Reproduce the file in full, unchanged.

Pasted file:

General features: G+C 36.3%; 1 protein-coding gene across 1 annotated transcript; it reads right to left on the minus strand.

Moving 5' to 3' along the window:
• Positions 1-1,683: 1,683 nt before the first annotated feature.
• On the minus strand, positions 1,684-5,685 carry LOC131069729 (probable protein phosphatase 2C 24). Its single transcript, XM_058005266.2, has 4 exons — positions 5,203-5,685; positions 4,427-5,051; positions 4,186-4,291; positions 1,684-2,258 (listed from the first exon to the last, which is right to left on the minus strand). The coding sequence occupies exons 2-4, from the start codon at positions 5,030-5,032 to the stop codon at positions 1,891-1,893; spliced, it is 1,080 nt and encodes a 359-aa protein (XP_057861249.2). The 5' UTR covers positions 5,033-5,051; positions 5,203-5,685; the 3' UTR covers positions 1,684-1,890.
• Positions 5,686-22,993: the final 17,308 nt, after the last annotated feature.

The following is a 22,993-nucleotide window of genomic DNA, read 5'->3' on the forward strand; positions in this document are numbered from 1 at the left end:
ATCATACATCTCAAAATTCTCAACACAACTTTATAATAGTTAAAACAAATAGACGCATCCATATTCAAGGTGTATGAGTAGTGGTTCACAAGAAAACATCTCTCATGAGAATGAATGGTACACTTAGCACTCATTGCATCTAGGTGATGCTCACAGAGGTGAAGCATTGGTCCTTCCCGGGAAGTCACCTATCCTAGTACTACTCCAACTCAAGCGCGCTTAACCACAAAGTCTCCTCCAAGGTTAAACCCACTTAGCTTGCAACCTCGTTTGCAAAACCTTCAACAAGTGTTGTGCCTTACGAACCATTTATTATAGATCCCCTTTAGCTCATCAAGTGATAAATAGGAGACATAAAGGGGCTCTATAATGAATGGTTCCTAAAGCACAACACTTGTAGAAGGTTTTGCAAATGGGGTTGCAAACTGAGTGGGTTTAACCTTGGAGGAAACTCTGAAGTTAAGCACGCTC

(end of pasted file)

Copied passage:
General features: G+C 36.3%; 1 protein-coding gene across 1 annotated transcript; it reads right to left on the minus strand.

Moving 5' to 3' along the window:
• Positions 1-1,683: 1,683 nt before the first annotated feature.
• On the minus strand, positions 1,684-5,685 carry LOC131069729 (probable protein phosphatase 2C 24). Its single transcript, XM_058005266.2, has 4 exons — positions 5,203-5,685; positions 4,427-5,051; positions 4,186-4,291; positions 1,684-2,258 (listed from the first exon to the last, which is right to left on the minus strand). The coding sequence occupies exons 2-4, from the start codon at positions 5,030-5,032 to the stop codon at positions 1,891-1,893; spliced, it is 1,080 nt and encodes a 359-aa protein (XP_057861249.2). The 5' UTR covers positions 5,033-5,051; positions 5,203-5,685; the 3' UTR covers positions 1,684-1,890.
• Positions 5,686-22,993: the final 17,308 nt, after the last annotated feature.

The following is a 22,993-nucleotide window of genomic DNA, read 5'->3' on the forward strand; positions in this document are numbered from 1 at the left end:
ATCATACATCTCAAAATTCTCAACACAACTTTATAATAGTTAAAACAAATAGACGCATCCATATTCAAGGTGTATGAGTAGTGGTTCACAAGAAAACATCTCTCATGAGAATGAATGGTACACTTAGCACTCATTGCATCTAGGTGATGCTCACAGAGGTGAAGCATTGGTCCTTCCCGGGAAGTCACCTATCCTAGTACTACTCCAACTCAAGCGCGCTTAACCACAAAGTCTCCTCCAAGGTTAAACCCACTTAGCTTGCAACCTCGTTTGCAAAACCTTCAACAAGTGTTGTGCCTTACGAACCATTTATTATAGATCCCCTTTAGCTCATCAAGTGATAAATAGGAGACATAAAGGGGCTCTATAATGAATGGTTCCTAAAGCACAACACTTGTAGAAGGTTTTGCAAATGGGGTTGCAAACTGAGTGGGTTTAACCTTGGAGGAAACTCTGAAGTTAAGCACGCTC